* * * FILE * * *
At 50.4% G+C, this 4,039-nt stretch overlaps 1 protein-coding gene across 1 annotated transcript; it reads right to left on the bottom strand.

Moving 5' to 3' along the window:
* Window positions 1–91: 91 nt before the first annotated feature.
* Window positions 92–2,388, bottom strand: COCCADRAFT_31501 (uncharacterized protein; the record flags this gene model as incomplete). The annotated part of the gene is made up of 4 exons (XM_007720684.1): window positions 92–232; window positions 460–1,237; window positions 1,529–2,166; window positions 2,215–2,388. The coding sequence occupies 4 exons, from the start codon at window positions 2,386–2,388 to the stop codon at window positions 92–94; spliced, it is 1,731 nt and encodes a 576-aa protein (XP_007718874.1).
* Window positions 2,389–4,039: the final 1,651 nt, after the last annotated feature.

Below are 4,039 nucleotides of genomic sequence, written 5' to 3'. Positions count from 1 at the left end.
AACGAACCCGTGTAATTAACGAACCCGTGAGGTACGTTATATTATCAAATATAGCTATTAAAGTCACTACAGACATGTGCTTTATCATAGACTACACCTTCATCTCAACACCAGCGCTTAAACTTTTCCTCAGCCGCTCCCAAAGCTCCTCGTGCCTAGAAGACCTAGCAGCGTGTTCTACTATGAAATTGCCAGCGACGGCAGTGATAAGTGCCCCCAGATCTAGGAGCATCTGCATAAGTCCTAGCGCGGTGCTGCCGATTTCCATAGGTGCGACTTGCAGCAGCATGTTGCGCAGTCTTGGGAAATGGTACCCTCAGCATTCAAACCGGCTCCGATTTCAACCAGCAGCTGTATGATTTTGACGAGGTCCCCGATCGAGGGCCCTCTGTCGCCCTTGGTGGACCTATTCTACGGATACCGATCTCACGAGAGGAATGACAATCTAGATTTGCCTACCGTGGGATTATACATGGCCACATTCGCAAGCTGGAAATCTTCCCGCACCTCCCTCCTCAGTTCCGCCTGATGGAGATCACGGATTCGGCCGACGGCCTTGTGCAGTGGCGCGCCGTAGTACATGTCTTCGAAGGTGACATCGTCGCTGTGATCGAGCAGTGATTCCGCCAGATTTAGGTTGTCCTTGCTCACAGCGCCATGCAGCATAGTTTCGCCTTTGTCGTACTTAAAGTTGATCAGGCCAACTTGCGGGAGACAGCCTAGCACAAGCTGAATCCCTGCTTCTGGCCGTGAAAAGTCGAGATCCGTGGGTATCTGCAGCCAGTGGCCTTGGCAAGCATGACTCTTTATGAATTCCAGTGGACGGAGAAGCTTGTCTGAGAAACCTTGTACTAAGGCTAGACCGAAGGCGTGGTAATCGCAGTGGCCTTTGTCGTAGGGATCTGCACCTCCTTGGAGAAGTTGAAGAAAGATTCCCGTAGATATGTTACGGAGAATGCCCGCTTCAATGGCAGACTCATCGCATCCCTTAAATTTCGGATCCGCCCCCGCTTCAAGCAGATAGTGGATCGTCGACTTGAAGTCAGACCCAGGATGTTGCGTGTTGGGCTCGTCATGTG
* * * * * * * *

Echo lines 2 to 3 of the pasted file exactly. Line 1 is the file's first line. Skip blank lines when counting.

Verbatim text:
Moving 5' to 3' along the window:
* Window positions 1–91: 91 nt before the first annotated feature.